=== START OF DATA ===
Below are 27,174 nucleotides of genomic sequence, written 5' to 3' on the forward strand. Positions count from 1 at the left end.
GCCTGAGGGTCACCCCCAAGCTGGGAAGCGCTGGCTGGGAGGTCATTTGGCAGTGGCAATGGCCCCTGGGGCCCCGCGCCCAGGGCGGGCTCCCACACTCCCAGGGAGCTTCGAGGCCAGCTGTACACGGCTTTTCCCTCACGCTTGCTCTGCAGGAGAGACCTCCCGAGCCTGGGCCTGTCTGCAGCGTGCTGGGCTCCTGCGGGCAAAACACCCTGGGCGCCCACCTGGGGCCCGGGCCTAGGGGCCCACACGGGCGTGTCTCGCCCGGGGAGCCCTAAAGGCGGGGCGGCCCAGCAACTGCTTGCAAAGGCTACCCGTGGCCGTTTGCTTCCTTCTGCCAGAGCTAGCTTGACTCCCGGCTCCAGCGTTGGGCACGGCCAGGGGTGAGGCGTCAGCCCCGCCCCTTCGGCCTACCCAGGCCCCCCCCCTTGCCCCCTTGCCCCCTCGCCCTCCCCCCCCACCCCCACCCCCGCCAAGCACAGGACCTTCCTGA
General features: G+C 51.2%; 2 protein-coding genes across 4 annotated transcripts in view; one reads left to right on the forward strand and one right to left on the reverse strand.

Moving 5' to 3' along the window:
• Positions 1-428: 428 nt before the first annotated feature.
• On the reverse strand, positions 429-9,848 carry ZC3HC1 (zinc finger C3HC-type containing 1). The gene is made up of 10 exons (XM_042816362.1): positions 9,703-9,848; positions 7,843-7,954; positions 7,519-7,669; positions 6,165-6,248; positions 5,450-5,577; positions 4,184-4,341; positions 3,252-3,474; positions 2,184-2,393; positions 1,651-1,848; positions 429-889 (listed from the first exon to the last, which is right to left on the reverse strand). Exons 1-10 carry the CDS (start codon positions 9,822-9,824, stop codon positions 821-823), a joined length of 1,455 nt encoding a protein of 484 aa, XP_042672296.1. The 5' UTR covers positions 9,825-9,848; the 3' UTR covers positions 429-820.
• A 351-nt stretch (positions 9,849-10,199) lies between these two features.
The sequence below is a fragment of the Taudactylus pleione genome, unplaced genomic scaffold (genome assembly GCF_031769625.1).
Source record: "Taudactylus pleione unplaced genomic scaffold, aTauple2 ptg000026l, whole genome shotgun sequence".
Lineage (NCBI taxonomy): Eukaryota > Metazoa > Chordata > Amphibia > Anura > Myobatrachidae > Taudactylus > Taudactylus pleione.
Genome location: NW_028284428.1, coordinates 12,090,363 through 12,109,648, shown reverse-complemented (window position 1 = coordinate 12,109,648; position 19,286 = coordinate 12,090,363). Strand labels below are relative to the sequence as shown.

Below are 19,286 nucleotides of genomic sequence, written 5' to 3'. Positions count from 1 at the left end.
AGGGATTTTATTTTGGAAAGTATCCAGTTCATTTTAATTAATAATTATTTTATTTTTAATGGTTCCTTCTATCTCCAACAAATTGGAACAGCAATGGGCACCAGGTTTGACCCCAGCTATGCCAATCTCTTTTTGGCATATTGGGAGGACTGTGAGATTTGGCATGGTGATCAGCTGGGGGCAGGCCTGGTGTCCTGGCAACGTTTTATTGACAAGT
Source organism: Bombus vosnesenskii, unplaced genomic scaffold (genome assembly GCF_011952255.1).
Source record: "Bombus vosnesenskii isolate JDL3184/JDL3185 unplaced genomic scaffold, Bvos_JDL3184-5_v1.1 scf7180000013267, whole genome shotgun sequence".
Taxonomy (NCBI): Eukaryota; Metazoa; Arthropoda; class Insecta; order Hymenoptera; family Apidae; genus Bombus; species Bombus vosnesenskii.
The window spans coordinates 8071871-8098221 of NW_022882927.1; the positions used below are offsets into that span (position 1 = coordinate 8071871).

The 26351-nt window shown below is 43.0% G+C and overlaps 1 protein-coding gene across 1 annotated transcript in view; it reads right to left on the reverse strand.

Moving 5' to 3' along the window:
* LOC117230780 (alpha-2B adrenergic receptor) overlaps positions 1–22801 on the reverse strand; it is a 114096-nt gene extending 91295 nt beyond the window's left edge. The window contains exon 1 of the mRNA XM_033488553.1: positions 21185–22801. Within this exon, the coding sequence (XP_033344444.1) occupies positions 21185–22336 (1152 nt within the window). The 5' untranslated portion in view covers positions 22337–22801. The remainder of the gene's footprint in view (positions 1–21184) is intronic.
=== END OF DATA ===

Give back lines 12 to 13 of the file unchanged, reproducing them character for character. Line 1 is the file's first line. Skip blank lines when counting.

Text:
Below are 19,286 nucleotides of genomic sequence, written 5' to 3'. Positions count from 1 at the left end.
AGGGATTTTATTTTGGAAAGTATCCAGTTCATTTTAATTAATAATTATTTTATTTTTAATGGTTCCTTCTATCTCCAACAAATTGGAACAGCAATGGGCACCAGGTTTGACCCCAGCTATGCCAATCTCTTTTTGGCATATTGGGAGGACTGTGAGATTTGGCATGGTGATCAGCTGGGGGCAGGCCTGGTGTCCTGGCAACGTTTTATTGACAAGT